Donald Trump Regrets Insulting Elizabeth Warren ‘Too Early’ Amid The Democrat’s Surge In Polls

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President Donald Trump is known for often using strong insults and harsh nicknames when talking about his opponents, including Senator Elizabeth Warren.

Trump has called the Democrat presidential hopeful “Pocahontas” a number of times, a move that Warren has branded racist. She previously claimed to have Native American ancestry, which she said was based on stories told by older family members and even took a DNA test to prove her heritage. It turns out that her connection to any Native American tribe was nonexistent, and she even had to apologize to the Cherokee Nation for trying to use the test to prove her ancestry, as CNN reported at the time.

And while President Trump’s insults can be quite devastating — “Crooked Hillary” (Hillary Clinton), “Shady James Comey,” or “Nutty Professor” (Bernie Sanders) — he has one regret about the slur he used when he talked about Senator Warren last Friday on Fox and Friends. He may have used it too early.

According to The Daily Mail, the U.S. president actually tipped his hat to his presidential rival while speaking on the TV show, acknowledging that she was “doing better” in the race to becoming the Democrats’ candidate in the 2020 general election. However, he told a close group of individuals that he regretted insulting her that soon, which he did because he thought it would “end her candidacy.” Instead, the president is taken aback by the fact that Warren is enjoying a steady rise in the polls, even surpassing fellow Democrat Bernie Sanders, much to the dislike of Trump.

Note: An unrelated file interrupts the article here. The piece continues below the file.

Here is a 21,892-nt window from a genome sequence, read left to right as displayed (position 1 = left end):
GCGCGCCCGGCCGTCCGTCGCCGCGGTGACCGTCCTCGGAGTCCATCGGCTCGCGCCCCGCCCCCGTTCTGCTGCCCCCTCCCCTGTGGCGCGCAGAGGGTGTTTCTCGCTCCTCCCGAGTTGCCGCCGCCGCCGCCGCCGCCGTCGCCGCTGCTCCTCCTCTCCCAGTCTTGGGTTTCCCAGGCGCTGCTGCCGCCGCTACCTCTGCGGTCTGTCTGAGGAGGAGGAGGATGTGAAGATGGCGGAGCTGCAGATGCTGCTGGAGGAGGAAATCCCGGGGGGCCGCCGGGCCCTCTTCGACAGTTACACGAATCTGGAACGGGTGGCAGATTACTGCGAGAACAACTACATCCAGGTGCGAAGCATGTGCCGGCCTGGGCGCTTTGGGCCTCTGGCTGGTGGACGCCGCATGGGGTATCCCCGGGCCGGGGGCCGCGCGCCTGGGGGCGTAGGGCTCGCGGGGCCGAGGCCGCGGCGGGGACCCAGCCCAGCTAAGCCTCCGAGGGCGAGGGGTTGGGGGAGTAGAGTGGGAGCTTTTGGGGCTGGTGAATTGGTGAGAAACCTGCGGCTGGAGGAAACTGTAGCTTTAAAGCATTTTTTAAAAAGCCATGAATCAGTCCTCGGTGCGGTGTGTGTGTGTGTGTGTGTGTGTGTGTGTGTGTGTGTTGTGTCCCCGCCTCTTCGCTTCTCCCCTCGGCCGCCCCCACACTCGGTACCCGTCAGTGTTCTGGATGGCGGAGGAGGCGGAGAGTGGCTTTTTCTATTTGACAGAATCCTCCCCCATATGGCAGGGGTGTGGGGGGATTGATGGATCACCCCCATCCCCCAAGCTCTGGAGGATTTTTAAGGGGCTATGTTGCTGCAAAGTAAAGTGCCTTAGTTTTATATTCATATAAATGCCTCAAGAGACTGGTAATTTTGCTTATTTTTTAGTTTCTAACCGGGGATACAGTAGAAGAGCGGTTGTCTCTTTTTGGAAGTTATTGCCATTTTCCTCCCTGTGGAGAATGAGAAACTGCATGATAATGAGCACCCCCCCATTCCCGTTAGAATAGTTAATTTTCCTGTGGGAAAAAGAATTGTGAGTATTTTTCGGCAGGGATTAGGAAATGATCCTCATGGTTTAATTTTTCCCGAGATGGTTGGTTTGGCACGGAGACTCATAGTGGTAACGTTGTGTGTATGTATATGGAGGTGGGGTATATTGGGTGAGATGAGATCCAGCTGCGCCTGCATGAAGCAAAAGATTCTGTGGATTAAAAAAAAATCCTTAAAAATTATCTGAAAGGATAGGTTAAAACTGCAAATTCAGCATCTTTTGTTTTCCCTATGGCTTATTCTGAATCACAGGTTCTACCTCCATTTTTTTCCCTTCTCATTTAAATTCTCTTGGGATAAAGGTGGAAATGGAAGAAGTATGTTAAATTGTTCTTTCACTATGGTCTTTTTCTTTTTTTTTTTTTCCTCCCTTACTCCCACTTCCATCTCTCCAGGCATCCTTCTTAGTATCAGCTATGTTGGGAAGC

”Now I see that Pocahontas is doing better, I would love to run against her, frankly, I see that Bernie Sanders is not doing well at all, [who] I would have frankly like to have run against,” he said on Friday.

For a while, former Vice President Joe Biden was leading the polls, but Warren seems to be closing in now. As per Axios, she is rising in both national and state polling, with recent numbers having her at 17 percent, ahead of South Bend Mayor Pete Buttigieg, Vermont Senator Bernie Sanders, and California Senator Kamala Harris.

“What we see here is a battle between Bernie and Warren for the left lane of the Dem electorate — Warren’s rise is largely coming from Bernie, not from Biden. A good reminder that Biden appeals to a much wider swath of the electorate than either of them do,” a source close to the Biden campaign said.

“Warren’s ‘rise’ isn’t a surprise. What was surprising was Warren’s slow start — she’s now where we thought she’d be upon entry,” another adviser added.